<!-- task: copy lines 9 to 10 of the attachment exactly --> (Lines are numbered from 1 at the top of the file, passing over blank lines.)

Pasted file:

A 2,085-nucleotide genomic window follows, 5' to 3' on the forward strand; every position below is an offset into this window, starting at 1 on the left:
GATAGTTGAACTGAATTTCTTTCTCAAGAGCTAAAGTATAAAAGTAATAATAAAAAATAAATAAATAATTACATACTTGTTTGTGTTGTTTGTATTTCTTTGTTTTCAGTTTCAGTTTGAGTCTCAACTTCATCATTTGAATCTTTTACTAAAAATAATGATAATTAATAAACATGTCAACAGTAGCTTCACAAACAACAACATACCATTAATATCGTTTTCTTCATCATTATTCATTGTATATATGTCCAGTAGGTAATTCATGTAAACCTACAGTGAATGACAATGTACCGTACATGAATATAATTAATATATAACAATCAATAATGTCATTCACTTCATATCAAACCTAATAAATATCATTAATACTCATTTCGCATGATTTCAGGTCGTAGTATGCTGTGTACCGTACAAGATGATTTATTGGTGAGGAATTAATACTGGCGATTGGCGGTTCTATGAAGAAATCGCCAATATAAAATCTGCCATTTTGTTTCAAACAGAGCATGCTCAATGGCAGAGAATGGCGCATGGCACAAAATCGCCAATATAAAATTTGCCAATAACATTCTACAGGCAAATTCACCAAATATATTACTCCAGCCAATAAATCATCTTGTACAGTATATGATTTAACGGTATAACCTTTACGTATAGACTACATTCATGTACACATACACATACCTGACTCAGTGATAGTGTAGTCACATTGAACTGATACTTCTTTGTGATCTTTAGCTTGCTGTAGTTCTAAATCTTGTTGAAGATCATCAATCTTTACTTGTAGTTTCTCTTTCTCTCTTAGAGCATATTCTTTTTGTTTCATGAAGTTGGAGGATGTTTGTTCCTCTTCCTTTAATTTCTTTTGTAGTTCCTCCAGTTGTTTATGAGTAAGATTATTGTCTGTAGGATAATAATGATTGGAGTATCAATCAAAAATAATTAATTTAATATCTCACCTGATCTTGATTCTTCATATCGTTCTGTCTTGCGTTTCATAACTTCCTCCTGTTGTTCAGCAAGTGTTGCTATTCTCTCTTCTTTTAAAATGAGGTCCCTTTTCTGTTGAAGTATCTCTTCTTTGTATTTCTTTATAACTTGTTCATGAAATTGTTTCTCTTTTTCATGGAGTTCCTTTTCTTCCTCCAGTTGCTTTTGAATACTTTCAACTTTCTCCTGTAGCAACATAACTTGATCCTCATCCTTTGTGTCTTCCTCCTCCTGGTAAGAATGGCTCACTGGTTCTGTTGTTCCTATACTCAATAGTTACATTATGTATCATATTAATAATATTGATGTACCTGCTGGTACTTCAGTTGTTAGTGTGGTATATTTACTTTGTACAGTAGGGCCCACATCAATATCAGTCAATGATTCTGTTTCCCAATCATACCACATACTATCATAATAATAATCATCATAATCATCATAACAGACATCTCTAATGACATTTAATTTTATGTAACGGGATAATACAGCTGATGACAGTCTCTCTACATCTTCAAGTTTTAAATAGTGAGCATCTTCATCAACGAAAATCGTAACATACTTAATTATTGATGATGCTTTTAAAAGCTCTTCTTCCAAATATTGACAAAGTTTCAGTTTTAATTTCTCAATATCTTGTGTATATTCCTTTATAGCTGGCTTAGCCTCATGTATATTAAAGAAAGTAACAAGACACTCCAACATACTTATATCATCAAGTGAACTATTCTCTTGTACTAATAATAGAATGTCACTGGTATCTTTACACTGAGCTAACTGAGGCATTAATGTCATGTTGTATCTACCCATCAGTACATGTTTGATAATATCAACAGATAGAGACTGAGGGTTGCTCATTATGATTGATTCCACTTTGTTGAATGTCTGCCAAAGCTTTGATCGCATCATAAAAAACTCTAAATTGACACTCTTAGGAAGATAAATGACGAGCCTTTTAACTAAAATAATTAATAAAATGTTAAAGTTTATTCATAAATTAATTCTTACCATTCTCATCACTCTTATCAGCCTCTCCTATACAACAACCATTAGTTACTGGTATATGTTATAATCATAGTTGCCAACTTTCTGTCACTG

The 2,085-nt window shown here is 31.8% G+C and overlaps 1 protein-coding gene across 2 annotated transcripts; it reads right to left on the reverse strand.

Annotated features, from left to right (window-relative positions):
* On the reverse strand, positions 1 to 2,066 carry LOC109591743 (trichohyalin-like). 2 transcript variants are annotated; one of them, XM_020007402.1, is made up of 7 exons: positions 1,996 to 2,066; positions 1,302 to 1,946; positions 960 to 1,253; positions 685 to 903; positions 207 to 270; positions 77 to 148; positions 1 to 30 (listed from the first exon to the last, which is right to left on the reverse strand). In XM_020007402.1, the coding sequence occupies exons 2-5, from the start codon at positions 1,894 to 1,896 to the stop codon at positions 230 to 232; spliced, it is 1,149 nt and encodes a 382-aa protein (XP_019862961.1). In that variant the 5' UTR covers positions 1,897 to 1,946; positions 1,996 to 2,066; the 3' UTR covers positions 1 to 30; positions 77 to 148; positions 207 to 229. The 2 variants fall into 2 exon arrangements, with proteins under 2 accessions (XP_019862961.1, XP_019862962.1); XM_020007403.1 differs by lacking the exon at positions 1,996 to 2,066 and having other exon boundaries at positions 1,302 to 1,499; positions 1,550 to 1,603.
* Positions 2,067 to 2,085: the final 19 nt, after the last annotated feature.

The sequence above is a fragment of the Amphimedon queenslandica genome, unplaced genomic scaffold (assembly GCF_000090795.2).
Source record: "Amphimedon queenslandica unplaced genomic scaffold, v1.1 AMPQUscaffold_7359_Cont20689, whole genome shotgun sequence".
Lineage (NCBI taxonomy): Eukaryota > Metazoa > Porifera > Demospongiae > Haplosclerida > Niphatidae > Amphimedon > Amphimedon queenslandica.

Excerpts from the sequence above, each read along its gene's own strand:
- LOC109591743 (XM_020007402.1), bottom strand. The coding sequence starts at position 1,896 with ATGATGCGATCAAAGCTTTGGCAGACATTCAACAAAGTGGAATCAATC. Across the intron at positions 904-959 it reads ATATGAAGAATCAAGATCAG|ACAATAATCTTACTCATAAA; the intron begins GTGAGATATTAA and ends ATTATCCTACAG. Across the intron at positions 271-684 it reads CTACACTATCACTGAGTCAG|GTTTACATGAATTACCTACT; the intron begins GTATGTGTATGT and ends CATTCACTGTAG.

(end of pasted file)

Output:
Lineage (NCBI taxonomy): Eukaryota > Metazoa > Porifera > Demospongiae > Haplosclerida > Niphatidae > Amphimedon > Amphimedon queenslandica.

Excerpts from the sequence above, each read along its gene's own strand: